Fort Worth — There’s a strange, undeniable intimacy to performing live theater with a group of people. You work together, eat together, drink together, share the same impenetrable inside jokes, suffer under the same oh-so- tyrannical director together. In all likelihood, for a brief period, you’ll end up spending more time with your cast-mates than you will family and friends. You’re soldiers in the trenches for a short, intense period, and the relationships that develop can be equally intense, can blur the lines between character and actor. It’s this space, “the slipping point between reality and illusion,” per the playwright, that Sarah Ruhl’s Stage Kiss explores. Circle Theatre’s excellent production of what might be Ruhl’s warmest piece is one of those rare, perfect unions between director and cast, with beautifully controlled directing by award-winning local luminary Emily Scott Banks, gliding smoothly between moments of sidesplitting hilarity and grounded emotion, and funny, heartfelt performances from the entire ensemble.
An actress—listed in the program only as “She”—arrives late, and frazzled, to her first audition in years for a show in New Haven. Despite getting off to a rocky start, she’s cast as the female lead of the moldy 1930s…tragedy? Comedy? Musical? Unclear. So the play’s not much to write home about, but hey—she’s got the lead. The only catch is her co-star: former love of her life (listed only as “He”), and the man who broke her heart (and vice versa). The two ended badly and neither is particularly enthusiastic about renewing their acquaintance, especially as She’s married with a teenage daughter and He’s in a relationship. But as the circumstances of the play force them into intimacy—naturally, the former lovers whose relationship ended badly are playing former lovers, whose relationship (you may be surprised to hear) ended badly—old feelings resurface and the two fall into a passionate affair, leaving their respective partners. But can their relationship survive offstage?
This particular piece lives and dies by the chemistry of its two leads. How lovely, then, that both She (Sarah Rutan) and He (Patrick Bynane) rise to the occasion to turn in equally stellar performances. Bynane, last seen at Circle in Who Am I This Time? as the folksy director of a small-town production of “A Streetcar Named Desire,” brings a necessary edge to this character, going against his own general air of unshakeable affability. The actor makes it easy to see why someone would fall head over heels for this guy and, even more impressively, makes it easy to see why they’d stop. The chemistry between the two feels solid, imbued with real history. Rutan’s She is essentially a grab-bag of neuroses during the initial scene, but gradually reveals deeper layers of the character—her dissatisfaction with her career, her life, and her relationship with her solid, banker husband. The character’s slide from animosity to friendliness to something more with her former lover feels incredibly natural, but her relationships with her family are equally vivid. Her slow realization of what she’s given up by choosing a romantic fantasy over the reality of her day-to-day relationships comes to a head in the final, emotionally raw scenes, and the play ends with a realistically happy ending—happy, but not too happy.
The ensemble deserves equal praise, but perhaps especially Jeremy Schwartz in his Circle debut as the dual roles of Husband and Harrison (a cast mate of the two leads in their bit of 1930s nonsense). Schwartz’s gruff, working actor has some of the funniest bits of slapstick in the first act. But his turn as the Husband is something else—clear-eyed about his wife’s penchant for falling for co-stars (“You have kissed each other, let’s see, nine times a night, eight shows a week, four-week run, that’s two hundred and eighty-eight times,” he calculates after tracking the lovebirds down to the male lead’s shabby East Village apartment. “That’s not love. That’s oxytocin.”), and a realist, but still a romantic in his own way. Ashlee Waldbauer gives a nicely subtle performance as the couple’s daughter Angela, who seethes coldly at her mother for her indiscretions; as played by Waldbauer, she might be the most mature person onstage. As the Director, David Fenley’s performance is just the right mix of befuddlement and enthusiasm to portray this collection of bad directorial stereotypes (“Use it!” he chirps obliviously to the actress in a moment of real emotional distress). Adolfo Becerra charms as the sweet, deeply untalented right-hand man to the Director, and his physical comedy in particular won over the audience. And Natalie Young’s sweet-on-the-surface girlfriend to Bynane’s character is a masterclass in Midwest passive-aggression.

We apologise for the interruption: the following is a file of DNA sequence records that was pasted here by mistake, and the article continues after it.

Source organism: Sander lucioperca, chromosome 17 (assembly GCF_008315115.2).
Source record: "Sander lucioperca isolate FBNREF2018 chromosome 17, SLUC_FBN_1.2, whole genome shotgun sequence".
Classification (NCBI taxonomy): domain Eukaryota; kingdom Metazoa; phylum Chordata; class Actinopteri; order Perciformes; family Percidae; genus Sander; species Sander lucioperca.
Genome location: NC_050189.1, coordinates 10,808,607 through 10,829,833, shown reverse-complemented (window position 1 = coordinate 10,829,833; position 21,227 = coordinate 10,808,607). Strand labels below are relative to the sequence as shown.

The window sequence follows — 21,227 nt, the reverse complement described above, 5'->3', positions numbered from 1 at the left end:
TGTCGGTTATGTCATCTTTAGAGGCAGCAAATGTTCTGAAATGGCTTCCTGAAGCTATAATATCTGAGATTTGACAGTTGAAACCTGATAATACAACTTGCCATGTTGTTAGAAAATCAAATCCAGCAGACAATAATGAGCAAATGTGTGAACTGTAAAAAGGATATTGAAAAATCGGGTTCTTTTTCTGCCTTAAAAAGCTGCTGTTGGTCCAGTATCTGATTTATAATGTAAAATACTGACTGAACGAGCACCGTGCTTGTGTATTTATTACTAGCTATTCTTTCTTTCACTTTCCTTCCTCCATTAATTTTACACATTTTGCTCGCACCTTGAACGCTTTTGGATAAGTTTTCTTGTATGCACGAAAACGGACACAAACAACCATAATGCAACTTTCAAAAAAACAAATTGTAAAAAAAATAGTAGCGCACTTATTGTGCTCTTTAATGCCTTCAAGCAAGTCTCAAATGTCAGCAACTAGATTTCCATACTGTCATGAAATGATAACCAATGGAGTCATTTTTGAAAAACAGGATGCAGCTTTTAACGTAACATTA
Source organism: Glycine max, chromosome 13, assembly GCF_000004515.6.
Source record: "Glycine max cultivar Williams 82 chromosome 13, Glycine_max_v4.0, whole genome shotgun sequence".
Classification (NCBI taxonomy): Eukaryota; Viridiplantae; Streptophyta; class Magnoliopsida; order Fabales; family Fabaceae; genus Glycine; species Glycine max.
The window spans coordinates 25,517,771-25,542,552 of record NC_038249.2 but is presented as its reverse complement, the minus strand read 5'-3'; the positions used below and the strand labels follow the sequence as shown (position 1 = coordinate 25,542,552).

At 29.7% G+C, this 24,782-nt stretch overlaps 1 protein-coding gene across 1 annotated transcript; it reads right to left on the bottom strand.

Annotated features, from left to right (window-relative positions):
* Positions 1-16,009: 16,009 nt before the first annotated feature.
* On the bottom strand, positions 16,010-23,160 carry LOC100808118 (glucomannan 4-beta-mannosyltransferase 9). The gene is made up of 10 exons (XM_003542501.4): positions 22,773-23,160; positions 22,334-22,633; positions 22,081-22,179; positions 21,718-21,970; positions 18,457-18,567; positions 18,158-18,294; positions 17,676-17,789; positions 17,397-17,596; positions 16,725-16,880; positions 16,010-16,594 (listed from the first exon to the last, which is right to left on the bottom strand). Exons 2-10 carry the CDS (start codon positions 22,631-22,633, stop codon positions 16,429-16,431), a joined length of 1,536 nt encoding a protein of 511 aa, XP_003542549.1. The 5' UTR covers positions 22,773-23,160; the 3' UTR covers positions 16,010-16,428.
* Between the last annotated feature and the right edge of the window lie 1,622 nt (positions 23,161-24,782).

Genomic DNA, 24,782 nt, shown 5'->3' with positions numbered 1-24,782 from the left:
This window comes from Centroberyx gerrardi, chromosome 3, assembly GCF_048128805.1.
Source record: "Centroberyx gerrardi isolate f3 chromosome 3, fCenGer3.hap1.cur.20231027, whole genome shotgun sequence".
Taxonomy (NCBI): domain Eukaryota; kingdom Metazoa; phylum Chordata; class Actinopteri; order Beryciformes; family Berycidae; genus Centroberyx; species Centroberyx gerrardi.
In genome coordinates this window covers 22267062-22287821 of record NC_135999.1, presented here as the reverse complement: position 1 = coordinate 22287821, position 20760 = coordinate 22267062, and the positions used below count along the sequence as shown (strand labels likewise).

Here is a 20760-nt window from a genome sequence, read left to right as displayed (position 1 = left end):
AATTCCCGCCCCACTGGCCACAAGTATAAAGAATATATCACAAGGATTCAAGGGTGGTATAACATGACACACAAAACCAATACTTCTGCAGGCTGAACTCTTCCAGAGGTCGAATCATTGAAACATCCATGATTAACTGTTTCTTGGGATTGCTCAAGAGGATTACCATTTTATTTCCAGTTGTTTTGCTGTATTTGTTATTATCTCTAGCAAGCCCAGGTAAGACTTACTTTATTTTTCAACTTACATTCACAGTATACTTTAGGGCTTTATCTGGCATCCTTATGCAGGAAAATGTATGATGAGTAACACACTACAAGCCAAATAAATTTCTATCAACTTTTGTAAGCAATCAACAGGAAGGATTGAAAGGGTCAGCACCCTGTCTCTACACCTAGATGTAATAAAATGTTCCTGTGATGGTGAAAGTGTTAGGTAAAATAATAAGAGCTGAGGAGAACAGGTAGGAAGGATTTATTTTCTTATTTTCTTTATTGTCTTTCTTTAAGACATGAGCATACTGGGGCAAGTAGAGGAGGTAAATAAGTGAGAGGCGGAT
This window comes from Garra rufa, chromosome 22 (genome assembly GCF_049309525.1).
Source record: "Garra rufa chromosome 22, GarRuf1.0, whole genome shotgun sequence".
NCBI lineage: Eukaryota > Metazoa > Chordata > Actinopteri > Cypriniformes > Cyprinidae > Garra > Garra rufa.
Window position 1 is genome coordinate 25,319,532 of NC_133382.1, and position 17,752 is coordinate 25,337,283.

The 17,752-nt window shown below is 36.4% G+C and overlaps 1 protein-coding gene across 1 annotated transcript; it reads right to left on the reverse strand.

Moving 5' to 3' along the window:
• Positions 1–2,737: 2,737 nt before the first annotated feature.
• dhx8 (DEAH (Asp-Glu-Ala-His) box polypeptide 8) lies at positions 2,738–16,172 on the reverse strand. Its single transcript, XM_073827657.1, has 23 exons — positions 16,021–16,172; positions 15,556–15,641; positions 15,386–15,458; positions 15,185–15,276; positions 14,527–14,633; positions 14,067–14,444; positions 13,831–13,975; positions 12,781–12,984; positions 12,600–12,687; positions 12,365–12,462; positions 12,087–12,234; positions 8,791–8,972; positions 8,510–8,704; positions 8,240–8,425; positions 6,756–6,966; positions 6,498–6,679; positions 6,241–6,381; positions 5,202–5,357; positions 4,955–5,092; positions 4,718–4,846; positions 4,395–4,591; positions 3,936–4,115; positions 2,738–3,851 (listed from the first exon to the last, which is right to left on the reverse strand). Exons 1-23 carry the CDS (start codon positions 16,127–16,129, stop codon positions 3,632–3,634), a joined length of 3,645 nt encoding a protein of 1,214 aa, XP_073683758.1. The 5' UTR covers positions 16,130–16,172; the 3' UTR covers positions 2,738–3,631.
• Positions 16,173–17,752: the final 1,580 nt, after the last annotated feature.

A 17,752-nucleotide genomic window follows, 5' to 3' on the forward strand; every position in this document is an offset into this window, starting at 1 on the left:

The set design by Clare Floyd DeVries supports the movement of the action, starting in a bare, black-box theater space, transforming piece by piece into glamorous ’30s excess for the initial production, then descending into the actor’s grungy New York apartment, which performs double duty as the play draws to a close. So, too do the costumes (designed by Amy Poe) mirror the action—the actors’ street clothes give way to the swoon-worthy elegance of the 1930s (Rutan’s character’s green dress is stunning), hitting bottom with some ’70s-style sleaze (in a later production within the play, Rutan’s character is wearing an outfit that straight-up channels Josie Foster’s teen prostitute from Taxi Driver), then settling back into reality in the final scenes.
“In a way this play is a love note to all the actors I’ve ever worked with,” muses Ruhl in her notes for the New York premiere of the play. Come feel the love at Circle Theatre.